15th Century Ring Found By Treasure Hunter Sells For £35,000. The British Museum has confirmed a local man with a metal detector discovered a 15th century relic on one of his walks. A treasure hunter unearthed a small fortune after a ring he discovered turned out to be a 15th century jewel worth a whopping £35,000. A metal detectorist discovered the historic gold, enamelled relic near Launde Abbey, an Elizabethan manor house in Leicestershire – which was once the home of Thomas Cromwell’s son. Experts have described the artefact as extremely lavish – with the point-cut diamond and rounded ruby reportedly reflecting the bond between husband and wife. The finder, who lives locally, then handed the ring to his local council – who asked the British Museum to investigate its history.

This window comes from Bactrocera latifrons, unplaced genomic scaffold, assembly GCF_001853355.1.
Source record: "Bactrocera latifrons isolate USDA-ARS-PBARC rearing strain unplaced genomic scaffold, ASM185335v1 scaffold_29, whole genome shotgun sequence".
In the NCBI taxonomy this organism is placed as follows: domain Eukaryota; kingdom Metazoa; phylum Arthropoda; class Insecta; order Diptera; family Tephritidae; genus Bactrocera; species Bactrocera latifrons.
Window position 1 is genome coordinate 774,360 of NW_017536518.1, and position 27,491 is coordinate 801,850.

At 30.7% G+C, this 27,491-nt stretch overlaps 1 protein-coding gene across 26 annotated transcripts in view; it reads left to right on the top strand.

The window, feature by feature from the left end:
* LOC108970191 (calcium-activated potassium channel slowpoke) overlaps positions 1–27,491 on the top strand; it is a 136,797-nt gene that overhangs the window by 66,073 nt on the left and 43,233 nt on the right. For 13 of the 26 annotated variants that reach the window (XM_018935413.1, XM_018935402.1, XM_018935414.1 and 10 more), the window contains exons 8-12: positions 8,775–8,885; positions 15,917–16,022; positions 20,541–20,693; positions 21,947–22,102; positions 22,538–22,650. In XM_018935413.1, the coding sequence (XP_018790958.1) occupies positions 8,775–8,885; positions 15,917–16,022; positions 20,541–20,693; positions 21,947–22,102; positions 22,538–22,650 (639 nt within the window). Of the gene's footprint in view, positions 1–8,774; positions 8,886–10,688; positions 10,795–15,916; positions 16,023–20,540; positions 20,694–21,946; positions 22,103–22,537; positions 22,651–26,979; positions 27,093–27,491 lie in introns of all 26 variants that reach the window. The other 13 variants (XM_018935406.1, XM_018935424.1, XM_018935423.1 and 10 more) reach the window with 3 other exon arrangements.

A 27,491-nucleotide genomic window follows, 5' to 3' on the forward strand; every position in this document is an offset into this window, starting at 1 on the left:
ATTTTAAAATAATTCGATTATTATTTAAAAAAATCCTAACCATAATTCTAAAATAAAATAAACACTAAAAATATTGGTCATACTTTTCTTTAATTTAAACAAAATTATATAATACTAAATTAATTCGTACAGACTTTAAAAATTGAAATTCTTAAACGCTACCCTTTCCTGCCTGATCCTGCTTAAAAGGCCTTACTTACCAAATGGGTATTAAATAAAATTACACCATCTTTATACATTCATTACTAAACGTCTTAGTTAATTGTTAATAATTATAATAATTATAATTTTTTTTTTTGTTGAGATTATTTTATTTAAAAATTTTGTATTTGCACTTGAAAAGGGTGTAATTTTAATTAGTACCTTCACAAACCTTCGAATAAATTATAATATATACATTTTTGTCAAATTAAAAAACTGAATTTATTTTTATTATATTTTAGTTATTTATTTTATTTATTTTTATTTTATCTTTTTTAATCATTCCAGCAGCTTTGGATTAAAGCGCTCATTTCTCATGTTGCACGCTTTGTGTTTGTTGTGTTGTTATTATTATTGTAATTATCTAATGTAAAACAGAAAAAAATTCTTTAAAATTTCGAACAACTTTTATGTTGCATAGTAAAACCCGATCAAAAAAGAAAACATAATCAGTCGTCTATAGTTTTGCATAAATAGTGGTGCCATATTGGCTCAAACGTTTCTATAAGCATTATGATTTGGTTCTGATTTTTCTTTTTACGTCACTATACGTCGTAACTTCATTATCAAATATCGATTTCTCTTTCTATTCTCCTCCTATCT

It was given a minimum guide price of £20,000 at Sotheby’s. But after bidding on the relic began on 09 July 2015 it reached an impressive £35,000 – with the money split between the treasure hunter and the land owner. Erik Bijzet, Sotheby’s Old Master Sculpture & Works of Art specialist, explained: ‘The British Museum identified it as a 15th Century ring and then it was handed over to us and we narrowed it down to the last two decades of that century. The Portable Antiquities Scheme has found some extraordinary lots over the years and this is certainly one of the best rings we have had in a long time.’
Launde Abbey was taken over by Thomas Cromwell as part of the dissolution of the monasteries, but he was executed in 1540 before he could move into the stately home.